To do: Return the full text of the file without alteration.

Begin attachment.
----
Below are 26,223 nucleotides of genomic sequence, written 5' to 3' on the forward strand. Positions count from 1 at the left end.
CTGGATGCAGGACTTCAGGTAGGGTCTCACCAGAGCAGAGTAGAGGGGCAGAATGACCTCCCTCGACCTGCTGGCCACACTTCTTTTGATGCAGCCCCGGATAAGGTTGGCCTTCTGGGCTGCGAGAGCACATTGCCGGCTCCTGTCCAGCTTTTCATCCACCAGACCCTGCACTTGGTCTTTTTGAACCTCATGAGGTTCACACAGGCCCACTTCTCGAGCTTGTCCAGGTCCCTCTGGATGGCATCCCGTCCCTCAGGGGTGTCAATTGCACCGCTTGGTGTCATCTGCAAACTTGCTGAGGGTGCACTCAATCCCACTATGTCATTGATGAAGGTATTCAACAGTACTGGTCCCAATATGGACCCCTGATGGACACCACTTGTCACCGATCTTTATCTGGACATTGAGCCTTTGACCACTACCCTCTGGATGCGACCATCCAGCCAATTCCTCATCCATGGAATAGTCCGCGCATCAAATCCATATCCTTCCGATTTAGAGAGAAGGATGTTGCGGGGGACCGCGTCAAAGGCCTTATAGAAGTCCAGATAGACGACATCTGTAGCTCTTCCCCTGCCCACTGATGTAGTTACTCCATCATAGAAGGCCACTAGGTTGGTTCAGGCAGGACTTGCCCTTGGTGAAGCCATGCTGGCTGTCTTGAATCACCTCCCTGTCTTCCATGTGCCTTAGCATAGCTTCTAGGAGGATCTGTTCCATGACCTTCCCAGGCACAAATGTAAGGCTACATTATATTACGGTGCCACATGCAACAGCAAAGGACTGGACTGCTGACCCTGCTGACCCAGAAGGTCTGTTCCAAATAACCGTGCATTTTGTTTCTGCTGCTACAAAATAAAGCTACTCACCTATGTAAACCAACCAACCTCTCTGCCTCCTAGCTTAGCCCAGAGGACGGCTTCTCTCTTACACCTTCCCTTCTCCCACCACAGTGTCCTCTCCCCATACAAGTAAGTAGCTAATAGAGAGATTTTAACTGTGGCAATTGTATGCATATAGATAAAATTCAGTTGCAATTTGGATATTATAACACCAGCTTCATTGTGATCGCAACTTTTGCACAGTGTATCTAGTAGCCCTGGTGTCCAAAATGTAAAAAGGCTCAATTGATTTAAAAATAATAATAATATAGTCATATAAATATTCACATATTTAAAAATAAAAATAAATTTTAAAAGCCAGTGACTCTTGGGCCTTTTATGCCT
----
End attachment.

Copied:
Below are 26,223 nucleotides of genomic sequence, written 5' to 3' on the forward strand. Positions count from 1 at the left end.
CTGGATGCAGGACTTCAGGTAGGGTCTCACCAGAGCAGAGTAGAGGGGCAGAATGACCTCCCTCGACCTGCTGGCCACACTTCTTTTGATGCAGCCCCGGATAAGGTTGGCCTTCTGGGCTGCGAGAGCACATTGCCGGCTCCTGTCCAGCTTTTCATCCACCAGACCCTGCACTTGGTCTTTTTGAACCTCATGAGGTTCACACAGGCCCACTTCTCGAGCTTGTCCAGGTCCCTCTGGATGGCATCCCGTCCCTCAGGGGTGTCAATTGCACCGCTTGGTGTCATCTGCAAACTTGCTGAGGGTGCACTCAATCCCACTATGTCATTGATGAAGGTATTCAACAGTACTGGTCCCAATATGGACCCCTGATGGACACCACTTGTCACCGATCTTTATCTGGACATTGAGCCTTTGACCACTACCCTCTGGATGCGACCATCCAGCCAATTCCTCATCCATGGAATAGTCCGCGCATCAAATCCATATCCTTCCGATTTAGAGAGAAGGATGTTGCGGGGGACCGCGTCAAAGGCCTTATAGAAGTCCAGATAGACGACATCTGTAGCTCTTCCCCTGCCCACTGATGTAGTTACTCCATCATAGAAGGCCACTAGGTTGGTTCAGGCAGGACTTGCCCTTGGTGAAGCCATGCTGGCTGTCTTGAATCACCTCCCTGTCTTCCATGTGCCTTAGCATAGCTTCTAGGAGGATCTGTTCCATGACCTTCCCAGGCACAAATGTAAGGCTACATTATATTACGGTGCCACATGCAACAGCAAAGGACTGGACTGCTGACCCTGCTGACCCAGAAGGTCTGTTCCAAATAACCGTGCATTTTGTTTCTGCTGCTACAAAATAAAGCTACTCACCTATGTAAACCAACCAACCTCTCTGCCTCCTAGCTTAGCCCAGAGGACGGCTTCTCTCTTACACCTTCCCTTCTCCCACCACAGTGTCCTCTCCCCATACAAGTAAGTAGCTAATAGAGAGATTTTAACTGTGGCAATTGTATGCATATAGATAAAATTCAGTTGCAATTTGGATATTATAACACCAGCTTCATTGTGATCGCAACTTTTGCACAGTGTATCTAGTAGCCCTGGTGTCCAAAATGTAAAAAGGCTCAATTGATTTAAAAATAATAATAATATAGTCATATAAATATTCACATATTTAAAAATAAAAATAAATTTTAAAAGCCAGTGACTCTTGGGCCTTTTATGCCT